Goldman Sachs Cleared in Securities Fraud Case Against Dragon Systems for Losses Related to $250M Loss in Sale to Lernout & Haspie

In US District Court in Boston, a federal jury has decided that Goldman Sachs (GS) isn’t at fault for the $250M sustained by the owners of Dragon Systems Inc. after they sold their speech recognition company to Lernout & Hauspie Speech Products for $580M. Goldman had served as adviser to Dragon over the deal.

L & H, which is based in Belgium, went bankrupt after the acquisition amidst reports that it was inflating its sales figures and revenue and fabricating customers. The company’s top executives went to jail.

Plaintiffs Janet and James Baker, who own Dragon, had accused Goldman of negligence for failing to detect the fraud that was taking place L & H. Their lawyer claims that the financial firm took the job despite lacking the experience needed to properly sell this type of technology company. Dragon paid Goldman $5 million for its services. (The Bakers have already settled other cases related to the L & H acquisition of Dragon for $70M.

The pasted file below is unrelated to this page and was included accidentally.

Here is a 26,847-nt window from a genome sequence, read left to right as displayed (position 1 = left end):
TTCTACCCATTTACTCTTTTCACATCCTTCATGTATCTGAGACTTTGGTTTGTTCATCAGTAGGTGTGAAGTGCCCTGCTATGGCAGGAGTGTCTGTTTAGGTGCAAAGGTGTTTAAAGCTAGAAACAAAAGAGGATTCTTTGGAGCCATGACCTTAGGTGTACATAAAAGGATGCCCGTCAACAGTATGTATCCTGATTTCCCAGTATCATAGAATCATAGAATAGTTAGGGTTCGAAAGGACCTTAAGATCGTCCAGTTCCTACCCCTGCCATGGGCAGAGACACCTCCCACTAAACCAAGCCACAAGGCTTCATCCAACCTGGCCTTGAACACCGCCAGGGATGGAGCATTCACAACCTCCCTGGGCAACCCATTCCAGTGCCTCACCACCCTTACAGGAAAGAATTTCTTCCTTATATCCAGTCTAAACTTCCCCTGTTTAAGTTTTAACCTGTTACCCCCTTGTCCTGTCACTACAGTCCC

Meantime, Goldman’s legal team has argued that while it was the bank’s job to serve in an advisory capacity during the acquisition, discovering whether/not crimes were being committed at the Belgian company was not. They also contend Dragon disregarded Goldman’s advice that it should retain outside accountants to examine L & H’s books and, instead, entered into the sale too fast.

The federal jury has cleared Goldman of a number of charges, including claims involving breach of fiduciary duty, negligence, intentional misrepresentation, and other allegations.

Related Web Resources:
Goldman Slays The Dragon, Forbes, January 25, 2013

Goldman Is Cleared Over a Sale Gone Awry, The New York Times, January 23, 2013

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